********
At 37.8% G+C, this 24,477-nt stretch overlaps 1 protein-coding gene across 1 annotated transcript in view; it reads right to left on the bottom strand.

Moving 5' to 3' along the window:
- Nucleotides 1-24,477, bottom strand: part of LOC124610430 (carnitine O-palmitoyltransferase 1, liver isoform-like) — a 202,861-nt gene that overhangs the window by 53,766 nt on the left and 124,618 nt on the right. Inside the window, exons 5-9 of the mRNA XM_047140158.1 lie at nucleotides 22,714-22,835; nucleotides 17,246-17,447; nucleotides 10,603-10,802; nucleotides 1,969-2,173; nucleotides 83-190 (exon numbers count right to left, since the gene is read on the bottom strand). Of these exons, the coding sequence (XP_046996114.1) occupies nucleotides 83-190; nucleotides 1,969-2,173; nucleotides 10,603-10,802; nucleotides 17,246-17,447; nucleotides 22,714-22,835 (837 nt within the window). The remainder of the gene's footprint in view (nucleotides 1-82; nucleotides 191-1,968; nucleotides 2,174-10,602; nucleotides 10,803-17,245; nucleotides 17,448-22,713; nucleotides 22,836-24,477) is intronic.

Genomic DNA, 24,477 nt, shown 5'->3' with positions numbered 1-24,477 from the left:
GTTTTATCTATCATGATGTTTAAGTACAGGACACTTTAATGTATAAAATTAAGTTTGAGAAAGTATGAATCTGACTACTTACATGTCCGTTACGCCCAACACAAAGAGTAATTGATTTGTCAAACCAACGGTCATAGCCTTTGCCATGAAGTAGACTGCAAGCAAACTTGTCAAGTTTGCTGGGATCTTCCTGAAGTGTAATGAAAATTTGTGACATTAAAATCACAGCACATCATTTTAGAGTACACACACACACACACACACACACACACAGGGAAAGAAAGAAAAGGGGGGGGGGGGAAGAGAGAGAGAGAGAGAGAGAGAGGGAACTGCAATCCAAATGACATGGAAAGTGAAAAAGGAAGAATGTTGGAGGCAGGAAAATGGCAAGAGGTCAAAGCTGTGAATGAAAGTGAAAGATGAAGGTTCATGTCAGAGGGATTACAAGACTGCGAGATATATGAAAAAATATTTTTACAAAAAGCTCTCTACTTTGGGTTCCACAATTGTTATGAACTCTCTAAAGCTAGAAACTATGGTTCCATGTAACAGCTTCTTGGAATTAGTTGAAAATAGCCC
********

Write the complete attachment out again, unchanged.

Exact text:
At 37.8% G+C, this 24,477-nt stretch overlaps 1 protein-coding gene across 1 annotated transcript in view; it reads right to left on the bottom strand.

Moving 5' to 3' along the window:
- Nucleotides 1-24,477, bottom strand: part of LOC124610430 (carnitine O-palmitoyltransferase 1, liver isoform-like) — a 202,861-nt gene that overhangs the window by 53,766 nt on the left and 124,618 nt on the right. Inside the window, exons 5-9 of the mRNA XM_047140158.1 lie at nucleotides 22,714-22,835; nucleotides 17,246-17,447; nucleotides 10,603-10,802; nucleotides 1,969-2,173; nucleotides 83-190 (exon numbers count right to left, since the gene is read on the bottom strand). Of these exons, the coding sequence (XP_046996114.1) occupies nucleotides 83-190; nucleotides 1,969-2,173; nucleotides 10,603-10,802; nucleotides 17,246-17,447; nucleotides 22,714-22,835 (837 nt within the window). The remainder of the gene's footprint in view (nucleotides 1-82; nucleotides 191-1,968; nucleotides 2,174-10,602; nucleotides 10,803-17,245; nucleotides 17,448-22,713; nucleotides 22,836-24,477) is intronic.

Genomic DNA, 24,477 nt, shown 5'->3' with positions numbered 1-24,477 from the left:
GTTTTATCTATCATGATGTTTAAGTACAGGACACTTTAATGTATAAAATTAAGTTTGAGAAAGTATGAATCTGACTACTTACATGTCCGTTACGCCCAACACAAAGAGTAATTGATTTGTCAAACCAACGGTCATAGCCTTTGCCATGAAGTAGACTGCAAGCAAACTTGTCAAGTTTGCTGGGATCTTCCTGAAGTGTAATGAAAATTTGTGACATTAAAATCACAGCACATCATTTTAGAGTACACACACACACACACACACACACACACAGGGAAAGAAAGAAAAGGGGGGGGGGGGAAGAGAGAGAGAGAGAGAGAGAGAGGGAACTGCAATCCAAATGACATGGAAAGTGAAAAAGGAAGAATGTTGGAGGCAGGAAAATGGCAAGAGGTCAAAGCTGTGAATGAAAGTGAAAGATGAAGGTTCATGTCAGAGGGATTACAAGACTGCGAGATATATGAAAAAATATTTTTACAAAAAGCTCTCTACTTTGGGTTCCACAATTGTTATGAACTCTCTAAAGCTAGAAACTATGGTTCCATGTAACAGCTTCTTGGAATTAGTTGAAAATAGCCC